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Are Negative Interest Rates In Our Future?

Bill Kirsten
Oct 26, 2020

Could negative interest rates be in our future?

The COVID-19 pandemic has significantly impacted our economy in 2020, triggering unprecedented fiscal and monetary stimulus by the federal government and the Federal Reserve. This massive outlay of money will have long-term effects on all aspects of the economy moving forward.

It’s most obvious now in the Treasury markets, where interest rates are at or near historic lows. What’s more, the Fed has indicated that interest rates will remain low for the foreseeable future, likely into 2023.

So, if more monetary stimulus is needed, will the Fed allow some interest rates to move into negative territory?

Only Fed officials know the answer to that question, and they’re not ready to answer it yet. Still, it’s a good idea to bone up on how negative interest rates can be incorporated into the asset-liability management (ALM) process. While we don’t recommend assuming negative interest rates for budgetary purposes, creating a what-if scenario to learn what the overall effects would be on earnings, interest rate risk, and capital is a good idea.

2020 Treasury yield curve

The above table illustrates how low Treasury yields are currently. Treasury yields don’t rise above 0.50% until the seven-year point on the yield curve.

The Purpose of Negative Interest Rates

The idea behind negative interest rates is to provide a jolt to the economy. Typically, generating negative interest rates is a purposeful decision by central banks to stimulate the economy. Interest rates paid on consumer deposits may go negative (or perhaps reach a floor of zero, but with fees applied) to encourage spending and less saving. Since loan rates will be extremely low (perhaps negative in rare cases), consumers and businesses are encouraged to borrow more, spurring economic activity.

Do Negative Interest Rates Help?

Negative interest rates are typically effective over short periods of time, but not necessarily to the extent desired. For example, Japan adopted negative interest rates in 2016, but as the following illustration shows, they didn’t prevent lower levels of economic growth than the United States (yellow highlight).

GDP annual growth rate 2012-2020

Unfortunately, changing behavior can dilute the overall effects of a negative interest rate environment. For example, financial institutions may keep more currency in their vaults to lower costs related to deposits at correspondent banks.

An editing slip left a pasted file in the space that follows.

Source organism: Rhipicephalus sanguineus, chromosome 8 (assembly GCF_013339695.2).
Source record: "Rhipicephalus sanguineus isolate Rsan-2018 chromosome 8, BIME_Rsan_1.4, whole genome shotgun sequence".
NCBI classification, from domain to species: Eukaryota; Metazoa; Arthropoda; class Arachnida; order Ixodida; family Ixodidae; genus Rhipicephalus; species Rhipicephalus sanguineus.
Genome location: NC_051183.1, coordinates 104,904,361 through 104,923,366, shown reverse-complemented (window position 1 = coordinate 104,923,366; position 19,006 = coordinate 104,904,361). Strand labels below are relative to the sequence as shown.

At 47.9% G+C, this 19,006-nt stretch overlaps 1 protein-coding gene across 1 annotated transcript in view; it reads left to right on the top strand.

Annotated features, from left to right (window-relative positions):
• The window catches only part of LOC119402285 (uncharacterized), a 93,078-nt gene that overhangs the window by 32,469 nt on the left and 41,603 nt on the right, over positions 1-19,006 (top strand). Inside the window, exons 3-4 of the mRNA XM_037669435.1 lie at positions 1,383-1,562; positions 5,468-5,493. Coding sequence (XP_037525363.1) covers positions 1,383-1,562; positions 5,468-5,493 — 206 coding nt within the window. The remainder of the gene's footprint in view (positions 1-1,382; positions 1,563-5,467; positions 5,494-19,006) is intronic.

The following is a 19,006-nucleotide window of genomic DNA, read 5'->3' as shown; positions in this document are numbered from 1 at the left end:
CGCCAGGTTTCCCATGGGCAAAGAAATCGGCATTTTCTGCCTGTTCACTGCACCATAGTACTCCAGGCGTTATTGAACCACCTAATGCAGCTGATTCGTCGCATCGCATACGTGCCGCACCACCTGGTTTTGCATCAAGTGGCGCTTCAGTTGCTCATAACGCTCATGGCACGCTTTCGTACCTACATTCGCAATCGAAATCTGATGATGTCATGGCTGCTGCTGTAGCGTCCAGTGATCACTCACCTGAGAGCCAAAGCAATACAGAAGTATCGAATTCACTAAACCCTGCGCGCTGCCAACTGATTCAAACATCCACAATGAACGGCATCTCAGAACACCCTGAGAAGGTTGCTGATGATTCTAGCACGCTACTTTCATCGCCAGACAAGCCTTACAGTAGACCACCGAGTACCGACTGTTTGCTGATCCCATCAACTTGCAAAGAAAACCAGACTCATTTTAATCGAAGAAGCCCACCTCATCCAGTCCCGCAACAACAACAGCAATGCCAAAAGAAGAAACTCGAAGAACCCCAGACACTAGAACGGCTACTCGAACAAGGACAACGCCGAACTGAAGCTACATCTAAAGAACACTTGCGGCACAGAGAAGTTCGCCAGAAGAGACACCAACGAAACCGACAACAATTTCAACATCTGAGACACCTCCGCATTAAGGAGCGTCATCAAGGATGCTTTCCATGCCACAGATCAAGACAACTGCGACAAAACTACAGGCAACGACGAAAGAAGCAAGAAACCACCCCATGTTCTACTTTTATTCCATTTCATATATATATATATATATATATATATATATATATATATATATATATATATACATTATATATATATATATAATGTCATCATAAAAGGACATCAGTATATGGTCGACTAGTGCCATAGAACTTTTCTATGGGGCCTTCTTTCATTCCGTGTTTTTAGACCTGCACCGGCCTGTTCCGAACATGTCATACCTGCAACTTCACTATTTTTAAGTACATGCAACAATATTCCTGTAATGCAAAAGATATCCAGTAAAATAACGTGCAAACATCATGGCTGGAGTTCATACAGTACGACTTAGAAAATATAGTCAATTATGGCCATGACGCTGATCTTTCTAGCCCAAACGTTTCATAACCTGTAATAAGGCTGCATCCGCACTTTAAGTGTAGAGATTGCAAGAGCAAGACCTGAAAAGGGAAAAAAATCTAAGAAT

Why keep higher correspondent balances if interest rates are negative or fees have been increased? Consumers and businesses make the same type of decisions, perhaps keeping greater amounts of physical currency on hand to avoid higher service charges.

In Europe, there are some cases where people and businesses pay to keep physical currency in bank vaults, thereby reducing the effect of negative interest rates. “Hot money” (balances that are highly sensitive to rates) can become hotter as depositors try to gain even minimal increments of yield.

Modeling Techniques

Some ideas to consider when putting together a negative interest rate scenario in your ALM model:

  • Set your model to allow negative interest rates.
  • Pay attention to how low rates can go for each earning asset account and rate-bearing liability account.
  • Don’t assume new volume will have negative interest rates. Perhaps rates will be much lower than typical, even in the current environment. For example, what would the 10-year Treasury yield have to be to produce a 30-year fixed market rate of 2%?
  • When you run rate shock calculations, the model will allow interest rates to move into negative territory. For example, that 30-year fixed rate mortgage at 2% might become 1% in a -100 basis point rate shock. The 10-year Treasury, currently at 0.81% will become -0.19%.
  • Does your core processing system support negative interest rates?
  • Will you allow deposit rates to go negative? For tiered deposit products, will each tier carry a negative interest rate, or just the higher balance tiers?
  • Competitive factors may not allow deposit rates to go below zero. As such, a more conservative stress test for negative interest rates would be to allow ultra-low loan rates, like the 30-year fixed rate mortgage noted above, but not allow deposit rates to go below zero.

Best to Be Prepared

The likelihood of negative interest rates appears remote, but expanding your ALM modeling activities to consider the possibility is a good idea that demonstrates a proactive, forward-thinking process. It can provide valuable information to the decision makers of your financial institution. Other users of ALM data, like the Asset-Liability Committee, regulators, and auditors, will also find it useful.

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